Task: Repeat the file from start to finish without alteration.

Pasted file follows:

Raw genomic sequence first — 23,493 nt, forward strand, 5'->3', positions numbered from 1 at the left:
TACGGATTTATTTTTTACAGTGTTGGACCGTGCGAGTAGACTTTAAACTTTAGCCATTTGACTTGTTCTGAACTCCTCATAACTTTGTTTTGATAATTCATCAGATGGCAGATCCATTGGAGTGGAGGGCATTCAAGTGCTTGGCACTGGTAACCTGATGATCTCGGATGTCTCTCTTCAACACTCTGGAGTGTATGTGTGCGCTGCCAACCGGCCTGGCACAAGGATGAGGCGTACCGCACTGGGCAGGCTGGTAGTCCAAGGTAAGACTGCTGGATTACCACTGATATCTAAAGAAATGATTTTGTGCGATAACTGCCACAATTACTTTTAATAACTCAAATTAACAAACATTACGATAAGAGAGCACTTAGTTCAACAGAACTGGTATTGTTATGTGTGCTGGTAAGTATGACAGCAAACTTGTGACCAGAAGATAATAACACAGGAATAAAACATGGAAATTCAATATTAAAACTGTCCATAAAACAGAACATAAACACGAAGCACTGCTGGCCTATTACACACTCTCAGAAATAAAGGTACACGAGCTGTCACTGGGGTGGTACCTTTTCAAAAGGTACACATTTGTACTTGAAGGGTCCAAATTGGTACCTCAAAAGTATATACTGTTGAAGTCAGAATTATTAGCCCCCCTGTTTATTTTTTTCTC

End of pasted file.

Raw genomic sequence first — 23,493 nt, forward strand, 5'->3', positions numbered from 1 at the left:
TACGGATTTATTTTTTACAGTGTTGGACCGTGCGAGTAGACTTTAAACTTTAGCCATTTGACTTGTTCTGAACTCCTCATAACTTTGTTTTGATAATTCATCAGATGGCAGATCCATTGGAGTGGAGGGCATTCAAGTGCTTGGCACTGGTAACCTGATGATCTCGGATGTCTCTCTTCAACACTCTGGAGTGTATGTGTGCGCTGCCAACCGGCCTGGCACAAGGATGAGGCGTACCGCACTGGGCAGGCTGGTAGTCCAAGGTAAGACTGCTGGATTACCACTGATATCTAAAGAAATGATTTTGTGCGATAACTGCCACAATTACTTTTAATAACTCAAATTAACAAACATTACGATAAGAGAGCACTTAGTTCAACAGAACTGGTATTGTTATGTGTGCTGGTAAGTATGACAGCAAACTTGTGACCAGAAGATAATAACACAGGAATAAAACATGGAAATTCAATATTAAAACTGTCCATAAAACAGAACATAAACACGAAGCACTGCTGGCCTATTACACACTCTCAGAAATAAAGGTACACGAGCTGTCACTGGGGTGGTACCTTTTCAAAAGGTACACATTTGTACTTGAAGGGTCCAAATTGGTACCTCAAAAGTATATACTGTTGAAGTCAGAATTATTAGCCCCCCTGTTTATTTTTTTCTC